So, you're turning in your leased vehicle?
Not so fast. Before you do, make sure to go over the list of possible fees and charges that could drain your pocketbook before handing the the dealer those keys. Start with these car-lease cost drivers:
Know what body damage manufacturers will cite when they ding you with an extra fee. Mechanical problems in the engine or any of the car's systems, along with any dents, dings, scratches and scrapes on the car's exterior and interior will cost you, Maaco reports. So will "abnormal or excessive" wear to the tires, mismatched tires, and tears or stains on the upholstery that can't be cleaned or repaired with normal refurnishing, Miller says.
Make a quick trip to the body shop. A thorough detailing inside and out, repair of minor scratches in the clear coat and repair of the dents and dings can leave your vehicle looking brand new, notes Melissa Miller, vice president of operations for Maaco Auto Painting and Collision Repair. "Leasing companies are looking at the residual value of the vehicle, and anything that diminishes that adds to your turn-in costs," Miller notes. "If they have to cover additional restoration of the paint finish, repairs to dings and dents or correct other damage, it's going to cost you much more than if you get them fixed on your own."
Make sure to read all the small print before you sign on the dotted line. At the end of the lease, expect to be hit with a residual payment, notes Lauren Fix, treasurer and board member at the New York-based Car Coach. "That payment is determined in advance, so you will know what the vehicle will be worth at the end of the lease," she says. "In some rare instances, your vehicle actually can be worth more than the payout at the end. In those instances, it makes sense to purchase the vehicle at the end of the lease and either continue driving it based on miles, sell it on your own, or trade it in toward another vehicle."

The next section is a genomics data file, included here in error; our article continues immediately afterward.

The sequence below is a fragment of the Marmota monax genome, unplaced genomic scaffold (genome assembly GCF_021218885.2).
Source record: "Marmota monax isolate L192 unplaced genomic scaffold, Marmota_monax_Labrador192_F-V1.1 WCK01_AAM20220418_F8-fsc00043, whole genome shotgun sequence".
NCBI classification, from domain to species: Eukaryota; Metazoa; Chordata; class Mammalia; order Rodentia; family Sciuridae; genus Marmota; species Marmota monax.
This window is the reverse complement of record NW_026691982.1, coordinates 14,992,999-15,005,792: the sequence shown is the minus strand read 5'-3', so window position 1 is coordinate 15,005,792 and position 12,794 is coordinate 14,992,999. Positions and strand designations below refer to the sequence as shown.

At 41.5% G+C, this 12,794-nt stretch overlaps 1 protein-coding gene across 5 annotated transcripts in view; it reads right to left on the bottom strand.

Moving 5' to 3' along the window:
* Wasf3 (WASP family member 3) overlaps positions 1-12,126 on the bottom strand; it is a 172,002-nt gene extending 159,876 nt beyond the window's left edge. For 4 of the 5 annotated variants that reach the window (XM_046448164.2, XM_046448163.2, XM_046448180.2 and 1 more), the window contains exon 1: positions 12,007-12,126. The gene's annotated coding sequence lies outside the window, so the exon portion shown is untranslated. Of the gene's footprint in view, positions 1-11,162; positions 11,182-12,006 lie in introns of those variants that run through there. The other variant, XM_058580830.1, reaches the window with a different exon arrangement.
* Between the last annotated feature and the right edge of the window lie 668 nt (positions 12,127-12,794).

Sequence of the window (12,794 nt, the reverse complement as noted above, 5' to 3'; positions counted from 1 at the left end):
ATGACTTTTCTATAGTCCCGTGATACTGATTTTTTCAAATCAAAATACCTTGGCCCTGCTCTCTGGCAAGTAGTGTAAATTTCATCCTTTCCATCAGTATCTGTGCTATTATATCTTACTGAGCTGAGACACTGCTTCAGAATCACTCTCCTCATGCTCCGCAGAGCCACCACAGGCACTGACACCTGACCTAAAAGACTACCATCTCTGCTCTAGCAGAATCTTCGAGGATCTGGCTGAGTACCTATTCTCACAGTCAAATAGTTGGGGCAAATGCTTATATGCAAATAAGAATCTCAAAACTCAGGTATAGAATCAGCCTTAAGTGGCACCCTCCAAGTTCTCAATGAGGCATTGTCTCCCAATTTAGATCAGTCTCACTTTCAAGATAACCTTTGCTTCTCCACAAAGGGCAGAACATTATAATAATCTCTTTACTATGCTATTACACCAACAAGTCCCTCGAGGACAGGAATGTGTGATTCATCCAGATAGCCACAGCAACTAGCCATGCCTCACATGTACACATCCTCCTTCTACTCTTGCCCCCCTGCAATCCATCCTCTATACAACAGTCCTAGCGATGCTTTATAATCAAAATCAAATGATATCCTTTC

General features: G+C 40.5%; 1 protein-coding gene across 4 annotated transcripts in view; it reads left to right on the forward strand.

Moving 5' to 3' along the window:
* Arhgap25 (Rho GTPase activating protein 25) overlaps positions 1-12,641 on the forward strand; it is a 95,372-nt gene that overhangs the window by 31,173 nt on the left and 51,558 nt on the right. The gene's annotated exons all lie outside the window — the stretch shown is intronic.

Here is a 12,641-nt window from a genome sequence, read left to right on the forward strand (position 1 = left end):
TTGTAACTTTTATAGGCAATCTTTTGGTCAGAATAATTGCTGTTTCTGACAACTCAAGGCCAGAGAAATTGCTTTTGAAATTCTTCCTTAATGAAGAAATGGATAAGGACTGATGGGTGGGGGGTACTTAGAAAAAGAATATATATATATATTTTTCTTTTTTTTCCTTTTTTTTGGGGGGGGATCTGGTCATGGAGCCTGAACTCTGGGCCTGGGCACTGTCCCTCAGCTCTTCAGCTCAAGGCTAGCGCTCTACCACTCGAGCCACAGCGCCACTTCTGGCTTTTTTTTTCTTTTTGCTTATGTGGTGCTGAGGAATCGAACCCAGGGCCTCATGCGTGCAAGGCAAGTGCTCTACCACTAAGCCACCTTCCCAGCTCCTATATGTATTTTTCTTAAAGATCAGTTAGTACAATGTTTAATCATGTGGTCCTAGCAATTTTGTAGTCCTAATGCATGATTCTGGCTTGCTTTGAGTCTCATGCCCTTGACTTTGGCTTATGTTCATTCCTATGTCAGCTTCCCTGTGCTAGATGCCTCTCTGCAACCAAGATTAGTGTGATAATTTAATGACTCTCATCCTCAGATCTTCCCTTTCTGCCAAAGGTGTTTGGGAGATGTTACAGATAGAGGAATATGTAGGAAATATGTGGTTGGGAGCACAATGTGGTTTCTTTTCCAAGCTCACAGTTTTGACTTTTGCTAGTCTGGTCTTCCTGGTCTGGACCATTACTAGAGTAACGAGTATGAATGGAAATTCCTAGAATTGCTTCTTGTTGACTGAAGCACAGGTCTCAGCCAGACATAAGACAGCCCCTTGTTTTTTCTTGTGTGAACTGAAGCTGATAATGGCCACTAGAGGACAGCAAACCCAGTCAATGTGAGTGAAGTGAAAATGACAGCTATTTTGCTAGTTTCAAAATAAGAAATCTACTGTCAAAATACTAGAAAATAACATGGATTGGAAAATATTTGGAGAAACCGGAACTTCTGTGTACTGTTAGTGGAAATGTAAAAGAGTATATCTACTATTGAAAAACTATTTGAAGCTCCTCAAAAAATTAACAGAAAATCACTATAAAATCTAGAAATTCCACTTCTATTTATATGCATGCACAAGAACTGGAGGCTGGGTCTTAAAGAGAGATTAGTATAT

Trade the car, as is. Auto lease consumers can trade their vehicles through sites like Swapalease.com or other similar services, says Jarrod Holland, a North Carolina-based business owner who leased more than 30 vehicles. "I used Swapalease once and it was a pretty decent experience," Holland says. "It took about six-to-seven weeks for the process to complete but it was relatively painless. The new buyer just took over my payments and I walked away from the car."
Look for a heavily discounted new car. If you're upside down on your leased trade and you're looking for a new car, you can find a new car with heavy discounts and/or incentives and use that money to cover your negative equity, says Holland. "If done right, you'll break even or maybe even be a little bit ahead," he notes.
Ask for a temporary payment relief. Payment relief could include suspending your payments for a temporary amount of time or lower those payments, says Daniel Yuabov, CEO of Carvoy, a tech solution that allows any car dealership to easily create an online marketplace for their cars. "You'd have to make up the difference later on, but this would buy you some time without having to pay any penalties," Yuabov says.
There's no good reason not to shave down fees and charges on auto lease returns -- and getting smart about what dealerships are looking for is a great place to start.
"With a small investment, you can potentially save thousands of dollars on your lease turn-in," says. Miller. "That can become the down payment on another vehicle or a great contribution to your bank account."